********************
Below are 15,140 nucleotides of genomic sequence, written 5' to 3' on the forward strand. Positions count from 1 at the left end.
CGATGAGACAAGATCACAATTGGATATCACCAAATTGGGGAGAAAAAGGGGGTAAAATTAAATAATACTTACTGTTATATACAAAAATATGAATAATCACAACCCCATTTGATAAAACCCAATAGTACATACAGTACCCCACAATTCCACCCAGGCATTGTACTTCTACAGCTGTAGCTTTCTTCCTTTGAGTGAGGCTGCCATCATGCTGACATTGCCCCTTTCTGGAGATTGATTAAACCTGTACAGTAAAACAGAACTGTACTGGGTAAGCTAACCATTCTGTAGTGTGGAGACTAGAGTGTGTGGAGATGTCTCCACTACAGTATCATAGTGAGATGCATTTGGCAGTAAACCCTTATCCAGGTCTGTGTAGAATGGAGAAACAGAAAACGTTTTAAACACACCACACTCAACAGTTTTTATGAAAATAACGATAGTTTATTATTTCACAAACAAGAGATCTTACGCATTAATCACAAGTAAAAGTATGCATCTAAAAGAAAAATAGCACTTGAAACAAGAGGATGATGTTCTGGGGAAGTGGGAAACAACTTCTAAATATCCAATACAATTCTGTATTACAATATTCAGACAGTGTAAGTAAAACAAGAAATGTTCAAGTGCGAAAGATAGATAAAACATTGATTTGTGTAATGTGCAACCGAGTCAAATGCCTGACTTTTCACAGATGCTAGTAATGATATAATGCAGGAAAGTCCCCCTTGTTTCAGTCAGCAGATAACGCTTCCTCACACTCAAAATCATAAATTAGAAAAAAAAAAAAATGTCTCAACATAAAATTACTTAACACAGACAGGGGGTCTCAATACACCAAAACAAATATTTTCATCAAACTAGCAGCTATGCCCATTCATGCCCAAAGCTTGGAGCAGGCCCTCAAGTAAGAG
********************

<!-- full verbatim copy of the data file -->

Below are 15,140 nucleotides of genomic sequence, written 5' to 3' on the forward strand. Positions count from 1 at the left end.
CGATGAGACAAGATCACAATTGGATATCACCAAATTGGGGAGAAAAAGGGGGTAAAATTAAATAATACTTACTGTTATATACAAAAATATGAATAATCACAACCCCATTTGATAAAACCCAATAGTACATACAGTACCCCACAATTCCACCCAGGCATTGTACTTCTACAGCTGTAGCTTTCTTCCTTTGAGTGAGGCTGCCATCATGCTGACATTGCCCCTTTCTGGAGATTGATTAAACCTGTACAGTAAAACAGAACTGTACTGGGTAAGCTAACCATTCTGTAGTGTGGAGACTAGAGTGTGTGGAGATGTCTCCACTACAGTATCATAGTGAGATGCATTTGGCAGTAAACCCTTATCCAGGTCTGTGTAGAATGGAGAAACAGAAAACGTTTTAAACACACCACACTCAACAGTTTTTATGAAAATAACGATAGTTTATTATTTCACAAACAAGAGATCTTACGCATTAATCACAAGTAAAAGTATGCATCTAAAAGAAAAATAGCACTTGAAACAAGAGGATGATGTTCTGGGGAAGTGGGAAACAACTTCTAAATATCCAATACAATTCTGTATTACAATATTCAGACAGTGTAAGTAAAACAAGAAATGTTCAAGTGCGAAAGATAGATAAAACATTGATTTGTGTAATGTGCAACCGAGTCAAATGCCTGACTTTTCACAGATGCTAGTAATGATATAATGCAGGAAAGTCCCCCTTGTTTCAGTCAGCAGATAACGCTTCCTCACACTCAAAATCATAAATTAGAAAAAAAAAAAAATGTCTCAACATAAAATTACTTAACACAGACAGGGGGTCTCAATACACCAAAACAAATATTTTCATCAAACTAGCAGCTATGCCCATTCATGCCCAAAGCTTGGAGCAGGCCCTCAAGTAAGAG